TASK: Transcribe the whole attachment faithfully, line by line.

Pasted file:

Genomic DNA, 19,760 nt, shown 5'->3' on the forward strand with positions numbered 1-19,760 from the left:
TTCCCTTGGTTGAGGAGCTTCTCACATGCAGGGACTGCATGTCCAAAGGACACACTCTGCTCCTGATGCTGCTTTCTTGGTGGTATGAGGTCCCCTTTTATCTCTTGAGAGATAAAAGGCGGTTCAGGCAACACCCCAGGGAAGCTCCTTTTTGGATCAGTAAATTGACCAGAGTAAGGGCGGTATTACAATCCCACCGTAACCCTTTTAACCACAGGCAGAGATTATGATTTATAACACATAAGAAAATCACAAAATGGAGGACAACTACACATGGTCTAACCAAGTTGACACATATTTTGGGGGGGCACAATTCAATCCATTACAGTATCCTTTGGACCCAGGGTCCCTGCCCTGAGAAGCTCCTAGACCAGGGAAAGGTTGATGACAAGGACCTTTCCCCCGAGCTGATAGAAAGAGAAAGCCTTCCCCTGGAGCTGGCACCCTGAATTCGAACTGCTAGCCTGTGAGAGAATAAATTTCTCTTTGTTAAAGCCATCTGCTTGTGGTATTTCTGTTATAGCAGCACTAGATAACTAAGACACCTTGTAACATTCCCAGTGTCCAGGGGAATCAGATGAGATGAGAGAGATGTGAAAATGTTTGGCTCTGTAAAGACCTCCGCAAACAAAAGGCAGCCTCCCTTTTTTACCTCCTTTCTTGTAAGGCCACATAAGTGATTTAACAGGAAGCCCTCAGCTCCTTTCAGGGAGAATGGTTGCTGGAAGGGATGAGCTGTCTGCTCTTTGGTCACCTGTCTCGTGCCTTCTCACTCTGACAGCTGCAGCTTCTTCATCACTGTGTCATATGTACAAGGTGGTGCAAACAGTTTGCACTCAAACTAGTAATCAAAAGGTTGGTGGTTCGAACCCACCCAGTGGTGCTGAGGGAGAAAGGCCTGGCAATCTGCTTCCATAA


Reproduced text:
Genomic DNA, 19,760 nt, shown 5'->3' on the forward strand with positions numbered 1-19,760 from the left:
TTCCCTTGGTTGAGGAGCTTCTCACATGCAGGGACTGCATGTCCAAAGGACACACTCTGCTCCTGATGCTGCTTTCTTGGTGGTATGAGGTCCCCTTTTATCTCTTGAGAGATAAAAGGCGGTTCAGGCAACACCCCAGGGAAGCTCCTTTTTGGATCAGTAAATTGACCAGAGTAAGGGCGGTATTACAATCCCACCGTAACCCTTTTAACCACAGGCAGAGATTATGATTTATAACACATAAGAAAATCACAAAATGGAGGACAACTACACATGGTCTAACCAAGTTGACACATATTTTGGGGGGGCACAATTCAATCCATTACAGTATCCTTTGGACCCAGGGTCCCTGCCCTGAGAAGCTCCTAGACCAGGGAAAGGTTGATGACAAGGACCTTTCCCCCGAGCTGATAGAAAGAGAAAGCCTTCCCCTGGAGCTGGCACCCTGAATTCGAACTGCTAGCCTGTGAGAGAATAAATTTCTCTTTGTTAAAGCCATCTGCTTGTGGTATTTCTGTTATAGCAGCACTAGATAACTAAGACACCTTGTAACATTCCCAGTGTCCAGGGGAATCAGATGAGATGAGAGAGATGTGAAAATGTTTGGCTCTGTAAAGACCTCCGCAAACAAAAGGCAGCCTCCCTTTTTTACCTCCTTTCTTGTAAGGCCACATAAGTGATTTAACAGGAAGCCCTCAGCTCCTTTCAGGGAGAATGGTTGCTGGAAGGGATGAGCTGTCTGCTCTTTGGTCACCTGTCTCGTGCCTTCTCACTCTGACAGCTGCAGCTTCTTCATCACTGTGTCATATGTACAAGGTGGTGCAAACAGTTTGCACTCAAACTAGTAATCAAAAGGTTGGTGGTTCGAACCCACCCAGTGGTGCTGAGGGAGAAAGGCCTGGCAATCTGCTTCCATAA